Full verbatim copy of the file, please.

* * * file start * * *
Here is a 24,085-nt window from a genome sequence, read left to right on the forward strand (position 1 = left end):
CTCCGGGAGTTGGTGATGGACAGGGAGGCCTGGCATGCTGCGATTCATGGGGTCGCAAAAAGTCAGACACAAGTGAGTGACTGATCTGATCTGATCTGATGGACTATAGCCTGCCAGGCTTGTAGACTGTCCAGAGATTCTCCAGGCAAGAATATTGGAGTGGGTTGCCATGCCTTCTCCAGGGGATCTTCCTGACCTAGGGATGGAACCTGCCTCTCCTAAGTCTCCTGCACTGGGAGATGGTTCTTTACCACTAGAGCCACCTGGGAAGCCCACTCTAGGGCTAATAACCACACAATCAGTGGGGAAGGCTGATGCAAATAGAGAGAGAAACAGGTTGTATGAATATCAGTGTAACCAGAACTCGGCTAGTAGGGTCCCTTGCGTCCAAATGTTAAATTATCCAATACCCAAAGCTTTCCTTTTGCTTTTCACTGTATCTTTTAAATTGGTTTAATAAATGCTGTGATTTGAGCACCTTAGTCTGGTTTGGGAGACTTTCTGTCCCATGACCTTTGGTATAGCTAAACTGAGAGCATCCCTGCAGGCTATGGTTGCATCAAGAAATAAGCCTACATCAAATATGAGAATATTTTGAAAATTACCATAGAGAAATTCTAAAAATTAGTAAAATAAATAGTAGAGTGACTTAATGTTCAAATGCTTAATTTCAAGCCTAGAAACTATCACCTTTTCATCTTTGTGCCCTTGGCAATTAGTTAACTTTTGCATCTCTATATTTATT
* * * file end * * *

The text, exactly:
Here is a 24,085-nt window from a genome sequence, read left to right on the forward strand (position 1 = left end):
CTCCGGGAGTTGGTGATGGACAGGGAGGCCTGGCATGCTGCGATTCATGGGGTCGCAAAAAGTCAGACACAAGTGAGTGACTGATCTGATCTGATCTGATGGACTATAGCCTGCCAGGCTTGTAGACTGTCCAGAGATTCTCCAGGCAAGAATATTGGAGTGGGTTGCCATGCCTTCTCCAGGGGATCTTCCTGACCTAGGGATGGAACCTGCCTCTCCTAAGTCTCCTGCACTGGGAGATGGTTCTTTACCACTAGAGCCACCTGGGAAGCCCACTCTAGGGCTAATAACCACACAATCAGTGGGGAAGGCTGATGCAAATAGAGAGAGAAACAGGTTGTATGAATATCAGTGTAACCAGAACTCGGCTAGTAGGGTCCCTTGCGTCCAAATGTTAAATTATCCAATACCCAAAGCTTTCCTTTTGCTTTTCACTGTATCTTTTAAATTGGTTTAATAAATGCTGTGATTTGAGCACCTTAGTCTGGTTTGGGAGACTTTCTGTCCCATGACCTTTGGTATAGCTAAACTGAGAGCATCCCTGCAGGCTATGGTTGCATCAAGAAATAAGCCTACATCAAATATGAGAATATTTTGAAAATTACCATAGAGAAATTCTAAAAATTAGTAAAATAAATAGTAGAGTGACTTAATGTTCAAATGCTTAATTTCAAGCCTAGAAACTATCACCTTTTCATCTTTGTGCCCTTGGCAATTAGTTAACTTTTGCATCTCTATATTTATT